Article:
"My men and I killed 3,000 Russians," he said. And he personally? "No one killed as many as me," he boasted. "I took out 200 tanks with my rocket launchers."

Whatever the actual count, it was his battlefield prowess not his heredity, as the son of a teacher of Islam that gained Naqibullah leadership of the Alikozai.

As he spoke this day, the third day of the Eid al-Adha religious feast, old comrades-in-arms, bearded men with leathery faces, trooped in and out of the red-draped reception room, offering holiday greetings to their tribal chief.

His black Land Cruisers waited outside. But since the Taliban's fall, Naqibullah has declared himself inactive and turned his militia over to a trusted lieutenant, who plans its gradual integration into a national army.


Following his father

Habibullah Jan was 16 when he took up a gun in 1978 and joined the "holy war." His father, a tribal leader, had been imprisoned by the new communist regime. "He's still missing," Habibullah notes, for the record.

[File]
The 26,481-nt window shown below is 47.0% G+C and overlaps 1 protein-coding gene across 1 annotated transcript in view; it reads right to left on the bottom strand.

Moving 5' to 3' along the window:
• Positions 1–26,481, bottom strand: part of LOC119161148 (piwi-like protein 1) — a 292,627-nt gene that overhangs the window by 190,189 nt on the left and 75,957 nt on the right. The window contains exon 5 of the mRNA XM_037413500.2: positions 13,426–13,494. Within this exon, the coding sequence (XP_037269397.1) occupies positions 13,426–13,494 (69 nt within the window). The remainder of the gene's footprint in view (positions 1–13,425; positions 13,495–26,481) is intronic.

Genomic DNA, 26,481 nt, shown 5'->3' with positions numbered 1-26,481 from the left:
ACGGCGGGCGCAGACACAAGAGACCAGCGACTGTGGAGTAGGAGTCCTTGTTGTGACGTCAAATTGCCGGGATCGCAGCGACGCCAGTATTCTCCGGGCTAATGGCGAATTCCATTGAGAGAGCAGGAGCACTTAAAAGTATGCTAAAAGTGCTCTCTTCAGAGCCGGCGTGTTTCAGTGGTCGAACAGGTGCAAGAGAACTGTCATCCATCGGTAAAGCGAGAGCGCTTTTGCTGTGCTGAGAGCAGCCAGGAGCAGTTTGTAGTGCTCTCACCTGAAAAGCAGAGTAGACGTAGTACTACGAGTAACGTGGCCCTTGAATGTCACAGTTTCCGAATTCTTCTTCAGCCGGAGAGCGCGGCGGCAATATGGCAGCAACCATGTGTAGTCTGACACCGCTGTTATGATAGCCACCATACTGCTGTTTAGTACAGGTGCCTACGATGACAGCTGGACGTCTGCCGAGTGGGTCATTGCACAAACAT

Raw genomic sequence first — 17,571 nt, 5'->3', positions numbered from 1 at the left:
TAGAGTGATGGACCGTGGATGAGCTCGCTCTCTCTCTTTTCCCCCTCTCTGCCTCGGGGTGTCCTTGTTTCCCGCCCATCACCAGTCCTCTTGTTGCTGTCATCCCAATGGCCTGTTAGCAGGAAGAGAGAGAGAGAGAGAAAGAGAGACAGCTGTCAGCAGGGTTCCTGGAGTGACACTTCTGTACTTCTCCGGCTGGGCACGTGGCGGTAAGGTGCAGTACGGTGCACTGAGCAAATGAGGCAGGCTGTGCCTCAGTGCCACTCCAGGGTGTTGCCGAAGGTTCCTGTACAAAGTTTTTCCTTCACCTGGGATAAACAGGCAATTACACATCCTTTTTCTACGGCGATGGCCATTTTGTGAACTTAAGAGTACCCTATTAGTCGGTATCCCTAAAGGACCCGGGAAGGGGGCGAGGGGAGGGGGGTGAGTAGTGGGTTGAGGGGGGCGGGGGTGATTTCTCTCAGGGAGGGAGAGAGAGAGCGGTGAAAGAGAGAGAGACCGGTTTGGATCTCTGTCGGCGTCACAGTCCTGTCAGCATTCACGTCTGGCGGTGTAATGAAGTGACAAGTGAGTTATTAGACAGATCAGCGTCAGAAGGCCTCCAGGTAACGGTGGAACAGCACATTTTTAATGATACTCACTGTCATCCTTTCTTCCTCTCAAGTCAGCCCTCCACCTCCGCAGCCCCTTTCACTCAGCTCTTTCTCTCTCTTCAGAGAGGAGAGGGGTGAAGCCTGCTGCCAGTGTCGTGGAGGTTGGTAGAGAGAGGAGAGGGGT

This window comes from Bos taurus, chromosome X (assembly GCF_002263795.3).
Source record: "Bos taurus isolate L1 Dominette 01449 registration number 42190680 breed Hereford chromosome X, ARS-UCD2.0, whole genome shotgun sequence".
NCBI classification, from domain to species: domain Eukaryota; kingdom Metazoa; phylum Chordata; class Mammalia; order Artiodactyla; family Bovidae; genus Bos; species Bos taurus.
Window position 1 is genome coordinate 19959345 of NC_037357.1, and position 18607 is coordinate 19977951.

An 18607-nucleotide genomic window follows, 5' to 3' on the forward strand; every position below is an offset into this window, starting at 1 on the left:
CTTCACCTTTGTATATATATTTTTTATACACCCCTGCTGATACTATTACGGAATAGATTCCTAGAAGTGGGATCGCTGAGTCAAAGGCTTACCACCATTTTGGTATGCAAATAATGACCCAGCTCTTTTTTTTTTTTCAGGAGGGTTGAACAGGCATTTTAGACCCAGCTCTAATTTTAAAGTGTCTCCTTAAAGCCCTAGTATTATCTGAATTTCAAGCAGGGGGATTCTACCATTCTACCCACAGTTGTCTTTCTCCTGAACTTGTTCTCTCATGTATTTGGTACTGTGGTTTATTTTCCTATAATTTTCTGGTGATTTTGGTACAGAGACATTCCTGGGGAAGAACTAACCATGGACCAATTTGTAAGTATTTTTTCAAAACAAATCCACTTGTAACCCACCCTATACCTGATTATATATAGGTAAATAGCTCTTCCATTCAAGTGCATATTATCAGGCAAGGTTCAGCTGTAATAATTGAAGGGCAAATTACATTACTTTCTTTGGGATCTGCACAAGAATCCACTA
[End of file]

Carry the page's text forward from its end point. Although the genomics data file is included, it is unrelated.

Today, Haji Habibullah is a heavyset man, with soft black beard, who chain-smokes Marlboro Lights through thick fingers. His entire adult life has been spent in fighting and exile, victory and defeat.

"We finally drove the Russians out and the communist government collapsed. But our bad luck was that the mujahideen came into power. They can't sit down together," Habibullah said. "The second bit of bad luck was that the countries that supported us abandoned us."

Now that the Americans are back, Habibullah said, the "international community" must help finance and train a new national army, to impose order on a disorderly map. "I hope that will mean the end of the warlords."

These mornings, Habibullah's men shuffle through the dust, marching, drilling, learning the discipline of a professional army. But his militiamen and others recruited to the new army are short on trainers, equipment, facilities. They're not even being paid yet; most don't have uniforms.

They're months from being able to face down any serious challenge, and Afghanistan's post-Taliban unity is already under challenge in the north, where the Uzbeks of the warlord Gen. Dostum have been plundering the homes of the region's minority Pashtuns. Many have fled to Kandahar and elsewhere in the Pashtun heartland.

The challenges lie not just in the north, however, or on a large scale.

Down the road from Habibullah's headquarters, his own fighters are in a standoff with armed men loyal to another commander, over control of a stretch of main highway.

Along such fault lines is the map of warlords drawn.